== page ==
The term “misfuelling” is used to refer to the situation when the wrong fuel is put into a vehicle. According to the AA, over 150,000 drivers fill up their vehicle with the wrong fuel each year, with the majority driving a car they are not used to, such as a courtesy car or hire vehicle. Misfuelling can be a costly business and so make sure that you are using the right fuel is very important.
Filling up your car with the wrong fuel will result in your car breaking down, and you may need to pay thousands to replace some parts in your car. Therefore, you should always try to pay attention and double check you know which fuel to use in your vehicle every time you fill up. To help you remember, you can buy caps for your diesel to help you prevent putting petrol in from most car parts shops.
There is not a specific fuel cap you can buy to prevent you putting diesel in a petrol tank because it is actually quite tricky to put diesel into a petrol car. This is because the standard diesel nozzle is bigger than the filler neck of modern petrol cars. Therefore it is more common for petrol to be put into a diesel car than the other way around.
What to do if you’ve mis-fuelled:
If you realise you have filled the car up with the wrong fuel, do not turn on your ignition or start the engine. It is imperative to not turn the engine on because as you turn on the vehicle, the fuel will circulate in the tank and cause damage to your engine. Therefore, if you realise you have misfuelled, you should put your car into neutral and push your car to a safe location or alert the petrol station staff, and they will be able to assist you further.
You should then find out if your insurance policy covers misfuelling as some will provide you with a misfuelling service at a reduced if not free cost, although this will count as a claim against your insurance. If your insurance doesn’t cover misfuelling ask the petrol station if they have any contacts, if not a simple google search will bring up the closest people near you who can deal with misfuelling although some larger companies may provide you with a service.
Obviously, some people fill up their car with the wrong fuel without realising until they are driving down the road and the performance of the car is affected if it moves at all. As soon as you realise you have filled up your car with the wrong fuel, stop the car safely, turn off your engine and call your insurance or a misfueller you have a contact for, for advice on what to do.
Petrol in a diesel car
Petrol fuel in a diesel acts as a solvent, reducing lubrication processes in the engine. Because of this, putting petrol in a diesel can cause considerable damage to the fuel pump and other parts in the engine. A small amount of petrol in a diesel car should not do too much damage to the engine as long as it is less than 5 litres of petrol. In this scenario, you should top up with diesel and continue as usual unless advised not to by the car manufacturer or insurance provider.
More than 5 litres of petrol in a diesel tank will need professional assistance. You will either need your car drained and the parts cleaned, or you may need parts replaced if you have driven with the wrong fuel in your car.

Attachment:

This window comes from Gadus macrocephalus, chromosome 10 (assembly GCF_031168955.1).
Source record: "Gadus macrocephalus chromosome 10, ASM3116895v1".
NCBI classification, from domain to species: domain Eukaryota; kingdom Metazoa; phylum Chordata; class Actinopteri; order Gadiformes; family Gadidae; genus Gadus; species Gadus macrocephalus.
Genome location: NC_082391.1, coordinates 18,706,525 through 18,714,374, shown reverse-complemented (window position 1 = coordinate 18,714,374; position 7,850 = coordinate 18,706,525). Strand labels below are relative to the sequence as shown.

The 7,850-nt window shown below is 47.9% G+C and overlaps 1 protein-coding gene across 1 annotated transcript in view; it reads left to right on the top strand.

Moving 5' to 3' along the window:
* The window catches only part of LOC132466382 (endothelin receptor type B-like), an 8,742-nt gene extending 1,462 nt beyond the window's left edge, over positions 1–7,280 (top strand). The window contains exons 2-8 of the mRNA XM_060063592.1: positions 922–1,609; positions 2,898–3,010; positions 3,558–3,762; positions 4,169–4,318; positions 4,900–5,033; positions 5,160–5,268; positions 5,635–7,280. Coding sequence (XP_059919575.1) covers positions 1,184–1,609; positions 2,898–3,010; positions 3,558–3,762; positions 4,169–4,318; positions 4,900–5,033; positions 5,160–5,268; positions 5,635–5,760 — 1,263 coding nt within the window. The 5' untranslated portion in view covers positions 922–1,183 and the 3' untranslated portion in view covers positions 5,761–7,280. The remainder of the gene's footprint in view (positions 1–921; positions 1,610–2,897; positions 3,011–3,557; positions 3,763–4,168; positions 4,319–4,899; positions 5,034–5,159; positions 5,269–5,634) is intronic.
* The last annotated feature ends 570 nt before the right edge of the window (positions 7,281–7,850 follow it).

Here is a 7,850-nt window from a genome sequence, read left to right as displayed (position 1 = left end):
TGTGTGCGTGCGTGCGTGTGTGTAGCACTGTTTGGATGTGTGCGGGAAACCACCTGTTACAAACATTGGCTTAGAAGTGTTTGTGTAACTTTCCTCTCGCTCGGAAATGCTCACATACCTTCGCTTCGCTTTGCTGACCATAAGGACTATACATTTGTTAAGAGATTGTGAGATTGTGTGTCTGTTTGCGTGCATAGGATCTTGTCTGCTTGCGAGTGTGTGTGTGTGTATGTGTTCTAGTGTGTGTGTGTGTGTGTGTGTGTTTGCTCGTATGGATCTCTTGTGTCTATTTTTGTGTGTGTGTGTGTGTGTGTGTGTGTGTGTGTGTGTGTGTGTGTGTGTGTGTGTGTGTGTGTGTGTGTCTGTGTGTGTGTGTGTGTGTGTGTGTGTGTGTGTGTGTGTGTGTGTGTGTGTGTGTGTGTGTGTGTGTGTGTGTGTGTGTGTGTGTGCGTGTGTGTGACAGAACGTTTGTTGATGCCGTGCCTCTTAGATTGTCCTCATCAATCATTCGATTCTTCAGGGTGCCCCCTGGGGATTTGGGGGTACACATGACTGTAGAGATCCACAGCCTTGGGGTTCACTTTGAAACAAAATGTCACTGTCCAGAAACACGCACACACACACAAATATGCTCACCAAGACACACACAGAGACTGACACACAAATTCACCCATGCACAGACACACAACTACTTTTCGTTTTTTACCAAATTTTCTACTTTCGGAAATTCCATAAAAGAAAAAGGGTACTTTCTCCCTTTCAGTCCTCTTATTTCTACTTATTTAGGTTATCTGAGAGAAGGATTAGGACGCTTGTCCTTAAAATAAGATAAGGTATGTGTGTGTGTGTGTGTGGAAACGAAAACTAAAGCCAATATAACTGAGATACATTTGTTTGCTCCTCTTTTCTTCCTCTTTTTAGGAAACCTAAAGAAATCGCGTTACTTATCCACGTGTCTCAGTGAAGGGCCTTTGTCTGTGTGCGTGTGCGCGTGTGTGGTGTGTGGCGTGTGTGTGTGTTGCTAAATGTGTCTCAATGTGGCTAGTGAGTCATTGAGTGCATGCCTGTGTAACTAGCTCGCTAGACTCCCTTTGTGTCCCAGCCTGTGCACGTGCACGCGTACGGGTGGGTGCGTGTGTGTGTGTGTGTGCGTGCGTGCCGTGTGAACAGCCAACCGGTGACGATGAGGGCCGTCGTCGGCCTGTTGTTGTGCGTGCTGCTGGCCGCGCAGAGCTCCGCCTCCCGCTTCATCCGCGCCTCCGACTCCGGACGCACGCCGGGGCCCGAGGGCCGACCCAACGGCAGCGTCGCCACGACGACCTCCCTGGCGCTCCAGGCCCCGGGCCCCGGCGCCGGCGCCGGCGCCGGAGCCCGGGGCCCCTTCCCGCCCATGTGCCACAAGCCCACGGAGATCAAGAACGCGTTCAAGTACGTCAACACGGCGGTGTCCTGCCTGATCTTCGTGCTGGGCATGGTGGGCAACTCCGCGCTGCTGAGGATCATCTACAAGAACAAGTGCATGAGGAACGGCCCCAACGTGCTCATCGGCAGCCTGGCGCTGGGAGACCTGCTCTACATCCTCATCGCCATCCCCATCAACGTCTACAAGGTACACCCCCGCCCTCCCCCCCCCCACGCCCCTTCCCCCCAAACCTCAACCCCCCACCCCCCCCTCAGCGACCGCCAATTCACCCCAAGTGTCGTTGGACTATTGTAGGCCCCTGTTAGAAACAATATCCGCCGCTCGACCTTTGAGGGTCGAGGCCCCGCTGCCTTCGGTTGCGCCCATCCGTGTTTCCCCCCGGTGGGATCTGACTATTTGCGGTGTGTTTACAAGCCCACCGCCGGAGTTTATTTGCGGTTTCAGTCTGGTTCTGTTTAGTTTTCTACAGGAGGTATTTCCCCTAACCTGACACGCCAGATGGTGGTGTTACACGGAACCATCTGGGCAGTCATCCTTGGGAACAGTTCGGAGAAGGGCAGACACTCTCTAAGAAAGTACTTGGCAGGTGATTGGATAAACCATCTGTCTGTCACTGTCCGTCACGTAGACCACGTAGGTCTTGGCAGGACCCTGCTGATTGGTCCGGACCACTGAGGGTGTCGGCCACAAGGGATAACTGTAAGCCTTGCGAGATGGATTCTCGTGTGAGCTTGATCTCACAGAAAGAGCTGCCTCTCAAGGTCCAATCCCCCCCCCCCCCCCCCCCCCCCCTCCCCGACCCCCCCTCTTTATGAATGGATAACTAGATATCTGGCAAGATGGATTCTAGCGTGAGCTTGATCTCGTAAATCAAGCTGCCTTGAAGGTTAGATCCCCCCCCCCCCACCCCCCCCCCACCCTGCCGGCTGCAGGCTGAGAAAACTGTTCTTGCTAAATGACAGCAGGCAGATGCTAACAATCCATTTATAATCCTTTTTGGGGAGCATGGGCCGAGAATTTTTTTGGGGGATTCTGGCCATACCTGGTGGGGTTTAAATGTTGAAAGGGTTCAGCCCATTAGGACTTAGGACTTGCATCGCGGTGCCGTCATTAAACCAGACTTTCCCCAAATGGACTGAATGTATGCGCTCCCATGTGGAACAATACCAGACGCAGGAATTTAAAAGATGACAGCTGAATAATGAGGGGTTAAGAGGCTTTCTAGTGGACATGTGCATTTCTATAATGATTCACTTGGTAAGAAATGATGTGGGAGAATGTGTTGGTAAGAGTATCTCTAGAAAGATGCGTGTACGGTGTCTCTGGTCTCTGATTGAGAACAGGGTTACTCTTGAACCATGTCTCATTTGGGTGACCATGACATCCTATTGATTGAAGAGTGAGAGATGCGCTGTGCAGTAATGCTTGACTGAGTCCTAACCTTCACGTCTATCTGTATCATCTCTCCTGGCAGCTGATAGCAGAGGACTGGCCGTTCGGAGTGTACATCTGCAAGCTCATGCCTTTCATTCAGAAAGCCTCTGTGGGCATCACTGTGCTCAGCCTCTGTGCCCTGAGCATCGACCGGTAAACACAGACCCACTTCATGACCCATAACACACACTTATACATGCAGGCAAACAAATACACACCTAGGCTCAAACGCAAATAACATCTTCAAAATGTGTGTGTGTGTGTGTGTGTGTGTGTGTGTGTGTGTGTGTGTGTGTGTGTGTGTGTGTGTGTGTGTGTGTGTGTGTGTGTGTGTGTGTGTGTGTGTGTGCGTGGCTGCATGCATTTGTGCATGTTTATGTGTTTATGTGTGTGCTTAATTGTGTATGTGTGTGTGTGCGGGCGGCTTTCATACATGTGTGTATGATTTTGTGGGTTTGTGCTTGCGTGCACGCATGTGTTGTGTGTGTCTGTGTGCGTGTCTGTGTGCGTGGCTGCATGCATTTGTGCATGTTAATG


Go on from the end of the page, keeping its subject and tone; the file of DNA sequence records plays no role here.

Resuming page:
If you end up needing parts replaced it can cost thousands to repair. However, if you do not turn on the engine, then you will only need the tank drained and refilled with the correct fuel which will cost hundreds and could save you having to claim on your insurance.
Diesel in a petrol car
As previously mentioned, putting diesel in a petrol tank is less common than putting petrol in a diesel because the diesel nozzle at fuel stations is bigger than the filler neck for petrol cars.
However, we all have our moments, and this situation can still happen. If more than 5 litres of diesel is added to a petrol car, the diesel will not ignite the spark plug like petrol would, and the car will not move. The car will then need to be drained and the fuel replaced.
If less than 5 litres of diesel is added to a petrol car, dilute it with petrol and the car should be functional although the exhaust will be smokey and it may feel different to drive. Diesel in a petrol tank is less damaging than petrol in a diesel tank.
Claiming on your insurance
If you put the wrong fuel in your tank and then start the engine, you will probably have to take your car to a garage. If you are lucky, the garage will only need to drain the tank, clean the hoses and remove the fuel from the pumps. However, sometimes the wrong fuel will cause huge damage to your engine meaning parts of your engine, or your whole engine will need to be replaced. This sort of repair can cost thousands of pounds.
Some car insurance providers will cover the costs of a new engine and repairs when the wrong fuel has been put into a vehicle. They will usually cover it under accidental damage to the vehicle. However, as more diesel cars come into the market and the problem becomes more common, some insurers are deciding not to cover the repairs for wrong fuel in their policies. Therefore you should always read your car insurance policy wording to see if misfuelling is covered.
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